Jean-Michel Basquiat, whose work has come to epitomize the notion of art as a commodity, is also a perfect example of the importance of widespread access to culture. Basquiat was born into a middle-class family in Brooklyn, to a Haitian father and Puerto Rican-American mother. It’s been said that his mother began taking him to the Metropolitan Museum of Art when he was just five years old, and by six, he was a card-carrying member of the Brooklyn Museum. At 15, after moving between five high schools, he became a student at City-As-School, a school for gifted children where he received subway tokens to visit the city’s cultural institutions. When conventional schools failed him, museums became crucial to his education — a function they cannot fulfill if we treat them as a luxury. Access to art spaces provided a foundation for the discovery and affirmation Basquiat needed (that we all need) to allow him to make his own indelible mark on the world.
Despite the access enjoyed by young Basquiat, it should come as no surprise that people of color often feel unwelcomed in arts and cultural spaces — as a particularly insightful scene in Black Panther illustrated earlier this year. As the director of the Art Galleries at Black Studies at the University of Texas, I have spent ample time in museums and galleries, providing me with a degree of comfort in such spaces. I know that my purse can’t be larger than a certain size, and not to use a pen in the galleries, nor a flash when taking a photo, and certainly not to touch the art. But when visiting galleries beyond my own institution, as a Black woman, I’ve been told “You can’t touch the art” while my hands were in my pockets, and “No flash” while I texted a friend. And I’ve had my bag measured (repeatedly) to verify it is of an allowable size. In fact, on one visit, I was stopped three times — pulled from a group in which I was the only Black person — to have my bag sized up with a special measuring card. The truth is, my appearance will continue to make me feel unwelcome in certain arts spaces. So, consider how (for some) touting art as a luxury adds another layer of you don’t belong here.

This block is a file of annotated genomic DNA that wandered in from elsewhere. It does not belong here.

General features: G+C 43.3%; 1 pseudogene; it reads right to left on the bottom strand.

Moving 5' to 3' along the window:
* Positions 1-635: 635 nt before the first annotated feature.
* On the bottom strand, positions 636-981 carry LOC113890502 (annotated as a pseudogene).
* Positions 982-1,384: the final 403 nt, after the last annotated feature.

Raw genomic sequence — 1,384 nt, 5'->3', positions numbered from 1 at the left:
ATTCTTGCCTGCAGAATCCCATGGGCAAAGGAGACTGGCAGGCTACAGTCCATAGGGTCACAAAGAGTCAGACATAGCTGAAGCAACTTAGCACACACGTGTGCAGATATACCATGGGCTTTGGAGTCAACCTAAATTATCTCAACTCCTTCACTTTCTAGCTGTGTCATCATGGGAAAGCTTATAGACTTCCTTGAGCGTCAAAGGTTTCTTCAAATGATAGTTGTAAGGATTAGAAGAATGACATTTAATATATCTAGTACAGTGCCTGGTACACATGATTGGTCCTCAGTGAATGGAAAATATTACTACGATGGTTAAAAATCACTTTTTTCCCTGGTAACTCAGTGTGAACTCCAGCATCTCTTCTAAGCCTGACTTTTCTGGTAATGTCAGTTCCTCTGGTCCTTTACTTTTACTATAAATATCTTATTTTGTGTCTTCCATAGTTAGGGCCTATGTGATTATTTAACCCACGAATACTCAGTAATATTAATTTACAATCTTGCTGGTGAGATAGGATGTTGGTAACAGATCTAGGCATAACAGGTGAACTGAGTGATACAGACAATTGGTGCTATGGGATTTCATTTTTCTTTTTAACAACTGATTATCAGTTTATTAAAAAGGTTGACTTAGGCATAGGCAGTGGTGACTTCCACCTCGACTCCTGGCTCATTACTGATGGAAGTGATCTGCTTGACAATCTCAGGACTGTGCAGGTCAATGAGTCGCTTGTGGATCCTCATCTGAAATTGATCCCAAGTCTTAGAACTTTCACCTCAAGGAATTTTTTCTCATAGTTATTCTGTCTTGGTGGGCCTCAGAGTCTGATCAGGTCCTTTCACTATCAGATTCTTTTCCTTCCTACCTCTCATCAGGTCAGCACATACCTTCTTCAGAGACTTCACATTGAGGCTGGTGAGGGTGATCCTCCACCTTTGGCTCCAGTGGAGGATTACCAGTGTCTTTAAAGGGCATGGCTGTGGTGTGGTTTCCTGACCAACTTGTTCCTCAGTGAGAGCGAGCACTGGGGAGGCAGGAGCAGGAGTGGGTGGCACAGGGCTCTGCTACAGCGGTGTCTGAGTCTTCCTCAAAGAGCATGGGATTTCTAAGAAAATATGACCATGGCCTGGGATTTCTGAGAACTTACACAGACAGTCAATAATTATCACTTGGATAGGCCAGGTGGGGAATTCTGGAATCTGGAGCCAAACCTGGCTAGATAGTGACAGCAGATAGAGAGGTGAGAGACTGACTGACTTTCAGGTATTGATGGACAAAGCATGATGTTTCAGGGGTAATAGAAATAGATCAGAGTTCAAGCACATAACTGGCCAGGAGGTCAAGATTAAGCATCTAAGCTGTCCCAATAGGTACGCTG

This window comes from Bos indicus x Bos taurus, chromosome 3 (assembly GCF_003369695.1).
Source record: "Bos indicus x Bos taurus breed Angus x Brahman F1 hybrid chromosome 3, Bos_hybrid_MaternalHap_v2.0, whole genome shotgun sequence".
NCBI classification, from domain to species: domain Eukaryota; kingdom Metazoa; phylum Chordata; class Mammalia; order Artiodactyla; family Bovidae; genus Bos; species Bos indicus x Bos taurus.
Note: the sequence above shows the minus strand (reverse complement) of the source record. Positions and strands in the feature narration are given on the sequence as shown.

To be clear, the main issue here is not luxury — which is a complex and subjective problem — but that the “Apeshit” music video encourages us to consider the ways in which luxury factors into the idea of who belongs in cultural spaces. I applaud the Carters for giving us a VIP tour of some of the Louvre’s highlights. But we all deserve to feel that we have a place in art museums — whether we get there in a Lambo or with a bus pass.